On September 23, 1980, Deputy Sheriff Charles Sanborn of the Trinity County Sheriff's Department was flying in an airplane 2,500 feet above the Trinity River near Junction City looking for marijuana under cultivation. He saw, without the aid of optical equipment, a suspected marijuana patch about 200 feet from a residence on a piece of property known as Johnson's Point. He informed the pilot. The pilot turned the craft around and they flew over the property at an altitude of 1,500 feet above the river. Sanborn took black and white photographs of the area but marijuana plants cannot be detected from them. After they returned to base Sanborn checked the assessor's records for the name of the owner of the property. He then obtained a search warrant, based solely upon observations from the flight, alleging he saw in excess of ten marijuana plants about 200 feet from the residence on the property. The owner of the property is defendant.
In an affidavit accompanying the warrant, Sanborn averred that he had received training in aerial searches for marijuana and had flown over one-half of 96 hours (48 hours) on flights in search of marijuana during which he observed 25 marijuana gardens. Sanborn testified at the 1538.5 hearing that he was taught to look for certain “signatures” of marijuana cultivation “such as waterlines, camouflage, the contrast in color from the surrounding area ․ water supply such as swimming pools, water tanks, trails.”
On September 26, 1980, a police raid was conducted on defendant's property. Sanborn served the search warrant on the residence on the property. The police found numerous marijuana plants growing in a garden surrounded by a dense perimeter of fir, madrone, and pine trees ranging from seven to fifty feet in height. Interspersed in the garden for camouflage were trees growing in buckets. The marijuana plot was not visible until after the deputies had penetrated well into defendant's property.
The search warrant was based exclusively upon the random aerial search. Accordingly, if this random search is invalid the search pursuant to the warrant is invalid. (See People v. Cook (1978) 22 Cal.3d 67, 148 Cal.Rptr. 605, 583 P.2d 130.)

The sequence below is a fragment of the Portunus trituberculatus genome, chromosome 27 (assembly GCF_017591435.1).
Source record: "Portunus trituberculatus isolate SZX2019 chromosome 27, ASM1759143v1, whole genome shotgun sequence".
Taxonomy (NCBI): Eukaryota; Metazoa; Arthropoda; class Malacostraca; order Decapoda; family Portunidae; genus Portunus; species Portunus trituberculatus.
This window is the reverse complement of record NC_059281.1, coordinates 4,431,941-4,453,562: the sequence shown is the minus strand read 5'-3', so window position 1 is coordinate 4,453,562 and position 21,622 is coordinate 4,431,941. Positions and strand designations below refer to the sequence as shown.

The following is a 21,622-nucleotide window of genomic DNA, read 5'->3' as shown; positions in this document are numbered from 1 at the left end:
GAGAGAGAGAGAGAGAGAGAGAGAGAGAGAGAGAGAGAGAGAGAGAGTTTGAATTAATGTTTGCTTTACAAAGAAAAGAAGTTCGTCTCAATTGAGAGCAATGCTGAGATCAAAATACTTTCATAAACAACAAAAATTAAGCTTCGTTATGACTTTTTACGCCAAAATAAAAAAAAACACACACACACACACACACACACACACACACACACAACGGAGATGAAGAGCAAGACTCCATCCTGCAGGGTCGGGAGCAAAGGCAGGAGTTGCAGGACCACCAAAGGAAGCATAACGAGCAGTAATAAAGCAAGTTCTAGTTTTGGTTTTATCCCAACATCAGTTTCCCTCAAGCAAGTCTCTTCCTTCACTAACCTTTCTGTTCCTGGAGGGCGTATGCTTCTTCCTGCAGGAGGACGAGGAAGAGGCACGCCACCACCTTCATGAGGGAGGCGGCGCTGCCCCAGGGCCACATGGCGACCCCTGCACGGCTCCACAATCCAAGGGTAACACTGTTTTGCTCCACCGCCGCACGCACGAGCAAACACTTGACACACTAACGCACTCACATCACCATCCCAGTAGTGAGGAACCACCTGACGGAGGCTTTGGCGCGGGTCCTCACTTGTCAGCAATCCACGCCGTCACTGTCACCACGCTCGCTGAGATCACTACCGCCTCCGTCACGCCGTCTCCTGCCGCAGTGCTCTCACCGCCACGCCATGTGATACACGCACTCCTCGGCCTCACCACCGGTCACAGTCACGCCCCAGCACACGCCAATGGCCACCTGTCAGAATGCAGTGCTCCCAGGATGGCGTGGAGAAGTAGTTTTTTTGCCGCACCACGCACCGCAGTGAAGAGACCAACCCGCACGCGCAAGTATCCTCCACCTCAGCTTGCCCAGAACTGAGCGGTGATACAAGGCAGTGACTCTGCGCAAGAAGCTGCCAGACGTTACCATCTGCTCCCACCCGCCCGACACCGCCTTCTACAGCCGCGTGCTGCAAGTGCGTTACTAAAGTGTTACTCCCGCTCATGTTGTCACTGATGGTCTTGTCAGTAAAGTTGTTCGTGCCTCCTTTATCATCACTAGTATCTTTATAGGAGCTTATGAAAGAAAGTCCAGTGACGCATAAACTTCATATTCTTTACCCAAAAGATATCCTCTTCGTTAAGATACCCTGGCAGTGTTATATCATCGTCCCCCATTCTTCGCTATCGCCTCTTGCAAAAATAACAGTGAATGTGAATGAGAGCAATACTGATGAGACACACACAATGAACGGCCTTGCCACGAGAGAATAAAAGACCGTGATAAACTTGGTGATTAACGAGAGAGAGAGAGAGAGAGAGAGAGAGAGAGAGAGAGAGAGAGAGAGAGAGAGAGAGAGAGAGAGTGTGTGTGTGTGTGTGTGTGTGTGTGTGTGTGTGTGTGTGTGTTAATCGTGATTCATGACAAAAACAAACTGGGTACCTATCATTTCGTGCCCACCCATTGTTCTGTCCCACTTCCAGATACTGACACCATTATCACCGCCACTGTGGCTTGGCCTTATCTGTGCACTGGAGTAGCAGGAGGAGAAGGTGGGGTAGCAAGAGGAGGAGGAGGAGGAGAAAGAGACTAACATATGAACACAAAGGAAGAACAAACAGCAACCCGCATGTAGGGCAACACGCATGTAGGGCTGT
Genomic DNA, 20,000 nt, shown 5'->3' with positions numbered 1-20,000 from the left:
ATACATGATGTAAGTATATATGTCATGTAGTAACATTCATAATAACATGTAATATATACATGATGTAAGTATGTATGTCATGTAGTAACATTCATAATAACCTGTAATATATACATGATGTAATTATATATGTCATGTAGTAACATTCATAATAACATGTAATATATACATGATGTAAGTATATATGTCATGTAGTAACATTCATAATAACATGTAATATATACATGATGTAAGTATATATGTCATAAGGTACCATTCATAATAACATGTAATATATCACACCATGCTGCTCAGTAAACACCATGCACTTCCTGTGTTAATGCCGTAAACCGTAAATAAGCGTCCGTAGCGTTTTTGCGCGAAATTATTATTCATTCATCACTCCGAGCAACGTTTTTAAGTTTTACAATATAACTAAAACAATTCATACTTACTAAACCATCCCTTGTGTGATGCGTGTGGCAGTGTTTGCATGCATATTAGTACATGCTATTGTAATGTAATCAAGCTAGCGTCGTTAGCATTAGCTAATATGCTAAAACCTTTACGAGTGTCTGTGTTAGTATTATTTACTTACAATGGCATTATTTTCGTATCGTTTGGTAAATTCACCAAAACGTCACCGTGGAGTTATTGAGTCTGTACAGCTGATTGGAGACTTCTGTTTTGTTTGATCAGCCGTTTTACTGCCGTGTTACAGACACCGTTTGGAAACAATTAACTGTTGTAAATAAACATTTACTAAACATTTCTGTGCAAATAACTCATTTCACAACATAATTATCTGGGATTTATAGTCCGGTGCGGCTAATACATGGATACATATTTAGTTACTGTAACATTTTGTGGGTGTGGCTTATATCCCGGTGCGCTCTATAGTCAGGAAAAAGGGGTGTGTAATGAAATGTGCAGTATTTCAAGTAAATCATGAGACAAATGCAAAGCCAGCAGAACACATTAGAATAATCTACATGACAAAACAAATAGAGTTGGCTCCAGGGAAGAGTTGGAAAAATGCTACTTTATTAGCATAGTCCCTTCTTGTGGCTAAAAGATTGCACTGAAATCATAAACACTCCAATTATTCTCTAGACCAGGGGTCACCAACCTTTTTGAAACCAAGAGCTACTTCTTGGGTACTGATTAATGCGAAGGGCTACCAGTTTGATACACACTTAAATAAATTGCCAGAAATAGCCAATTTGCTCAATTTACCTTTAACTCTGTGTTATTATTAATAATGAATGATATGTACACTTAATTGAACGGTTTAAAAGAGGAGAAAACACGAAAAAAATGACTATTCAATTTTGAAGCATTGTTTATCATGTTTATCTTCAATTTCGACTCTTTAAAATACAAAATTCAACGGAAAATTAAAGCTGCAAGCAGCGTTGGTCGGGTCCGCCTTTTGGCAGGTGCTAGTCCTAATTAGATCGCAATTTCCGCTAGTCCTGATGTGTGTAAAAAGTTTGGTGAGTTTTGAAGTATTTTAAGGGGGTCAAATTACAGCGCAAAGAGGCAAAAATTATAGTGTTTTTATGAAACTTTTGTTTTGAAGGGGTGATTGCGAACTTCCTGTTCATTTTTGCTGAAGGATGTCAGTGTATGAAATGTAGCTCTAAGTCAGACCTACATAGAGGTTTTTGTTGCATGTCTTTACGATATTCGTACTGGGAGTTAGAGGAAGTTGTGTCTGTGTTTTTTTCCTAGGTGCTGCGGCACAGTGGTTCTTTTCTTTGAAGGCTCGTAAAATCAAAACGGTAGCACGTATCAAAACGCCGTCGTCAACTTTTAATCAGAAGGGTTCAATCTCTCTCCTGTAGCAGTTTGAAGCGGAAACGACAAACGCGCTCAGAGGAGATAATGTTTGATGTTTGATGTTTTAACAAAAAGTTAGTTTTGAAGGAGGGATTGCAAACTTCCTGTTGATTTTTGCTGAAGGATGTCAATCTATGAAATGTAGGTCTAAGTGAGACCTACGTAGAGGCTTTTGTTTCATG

This is a case born of technological innovation—the availability of aircraft to surveil private residential property. Where such innovations threaten the constitutional balance between privacy and government inquisitiveness we must take care that legal doctrines implementing the constitutional prohibitions against unreasonable search and seizure are not rendered sterile. Innovative encroachments on privacy require a return to first principles. In appraising the constitutional balance we must determine if: “the questioned police procedure too closely resembles the process of the police state, too dangerously intrudes upon the individual's reasonable expectancy of privacy, and thus too clearly transgresses constitutional principle.” (Lorenzana v. Superior Court (1973) 9 Cal.3d 626, 629, 108 Cal.Rptr. 585, 511 P.2d 33.)
The seminal authority on privacy and technology is Katz v. United States (1967) 389 U.S. 347, 88 S.Ct. 507, 19 L.Ed.2d 576. Before Katz, the resolution of Fourth Amendment questions primarily turned on the question of “trespass” by the searcher, whether there was physical penetration of a “constitutionally protected area.” Katz rejected this formulation as in complete on the ground “the Fourth Amendment protects people—and not simply ‘areas'—against unreasonable searches and seizures.” (Id., at p. 353, 88 S.Ct. at p. 512; emphasis added.) Katz teaches the Archimedean point from which to measure constitutional guarantees of privacy is the person searched, not the searcher. Katz holds: “a person in a telephone booth may rely upon the protection of the Fourth Amendment. One who occupies it, shuts the door behind him, and pays the toll that permits him to place a call is surely entitled to assume that the words he utters into the mouthpiece will not be broadcast to the world.” (Id., at p. 352, 88 S.Ct. at p. 511–12; emphasis added.) The pertinent question which follows is: should people be “entitled” to enjoy the domain of their backyards without being seen, heard, or noted by their government?
We believe the answer is yes. “We think it too clear for extended discussion that the principles enunciated in Katz are applicable to situations involving visual, as well as auditory, surveillance.” (United States v. Taborda (2d Cir.1980) 635 F.2d 131, 138, fn. 7; see also Lorenzana, supra, 9 Cal.3d at pp. 637–639, 108 Cal.Rptr. 585, 511 P.2d 33.) Katz reveals the flaw in reliance upon mere physical inviolability of “constitutionally protected areas” as a sufficient measure to preserve privacy. These traditional zones of privacy, rooted in common law conceptions of private property,2 are increasingly vulnerable to violation without the crudity of physical trespass. However, Katz does not herald a brave new world in which the common law concepts of “constitutionally protected areas” are discarded as a measure of entitlement to privacy. If they are, the very meaning of privacy in our homes would be at risk. Katz rather adds to these traditional entitlements the perspective needed to provide them continuing vitality in a technologically evolving society. The marking out of a privacy preserve in property remains as one cornerstone of the constitutional edifice. (See e.g. Steagald v. United States, supra, 451 U.S. at pp. 216–217, 101 S.Ct. at pp. 1649–1650, 68 L.Ed.2d at pp. 48–49; United States v. Taborda, supra, 635 F.2d at pp. 137–138.)